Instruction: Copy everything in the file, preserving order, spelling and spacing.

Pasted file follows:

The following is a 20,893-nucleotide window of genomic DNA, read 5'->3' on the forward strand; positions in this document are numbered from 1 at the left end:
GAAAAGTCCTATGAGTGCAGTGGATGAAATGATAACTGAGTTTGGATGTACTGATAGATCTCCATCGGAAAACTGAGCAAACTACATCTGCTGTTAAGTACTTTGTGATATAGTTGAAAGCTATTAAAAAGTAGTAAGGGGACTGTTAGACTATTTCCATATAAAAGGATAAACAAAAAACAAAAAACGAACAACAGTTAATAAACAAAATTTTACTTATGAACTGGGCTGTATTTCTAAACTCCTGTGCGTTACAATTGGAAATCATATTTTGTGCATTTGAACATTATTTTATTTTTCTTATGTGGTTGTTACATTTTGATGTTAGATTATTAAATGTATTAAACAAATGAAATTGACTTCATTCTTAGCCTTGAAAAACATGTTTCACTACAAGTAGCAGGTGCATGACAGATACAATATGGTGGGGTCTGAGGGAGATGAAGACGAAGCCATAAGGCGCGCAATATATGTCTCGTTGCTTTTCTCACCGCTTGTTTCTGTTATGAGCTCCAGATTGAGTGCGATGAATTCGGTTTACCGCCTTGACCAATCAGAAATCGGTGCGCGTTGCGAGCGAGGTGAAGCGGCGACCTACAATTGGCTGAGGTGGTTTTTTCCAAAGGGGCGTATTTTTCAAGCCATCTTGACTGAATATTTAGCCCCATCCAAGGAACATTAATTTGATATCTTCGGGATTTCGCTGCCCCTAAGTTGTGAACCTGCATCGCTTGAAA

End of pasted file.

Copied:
The following is a 20,893-nucleotide window of genomic DNA, read 5'->3' on the forward strand; positions in this document are numbered from 1 at the left end:
GAAAAGTCCTATGAGTGCAGTGGATGAAATGATAACTGAGTTTGGATGTACTGATAGATCTCCATCGGAAAACTGAGCAAACTACATCTGCTGTTAAGTACTTTGTGATATAGTTGAAAGCTATTAAAAAGTAGTAAGGGGACTGTTAGACTATTTCCATATAAAAGGATAAACAAAAAACAAAAAACGAACAACAGTTAATAAACAAAATTTTACTTATGAACTGGGCTGTATTTCTAAACTCCTGTGCGTTACAATTGGAAATCATATTTTGTGCATTTGAACATTATTTTATTTTTCTTATGTGGTTGTTACATTTTGATGTTAGATTATTAAATGTATTAAACAAATGAAATTGACTTCATTCTTAGCCTTGAAAAACATGTTTCACTACAAGTAGCAGGTGCATGACAGATACAATATGGTGGGGTCTGAGGGAGATGAAGACGAAGCCATAAGGCGCGCAATATATGTCTCGTTGCTTTTCTCACCGCTTGTTTCTGTTATGAGCTCCAGATTGAGTGCGATGAATTCGGTTTACCGCCTTGACCAATCAGAAATCGGTGCGCGTTGCGAGCGAGGTGAAGCGGCGACCTACAATTGGCTGAGGTGGTTTTTTCCAAAGGGGCGTATTTTTCAAGCCATCTTGACTGAATATTTAGCCCCATCCAAGGAACATTAATTTGATATCTTCGGGATTTCGCTGCCCCTAAGTTGTGAACCTGCATCGCTTGAAA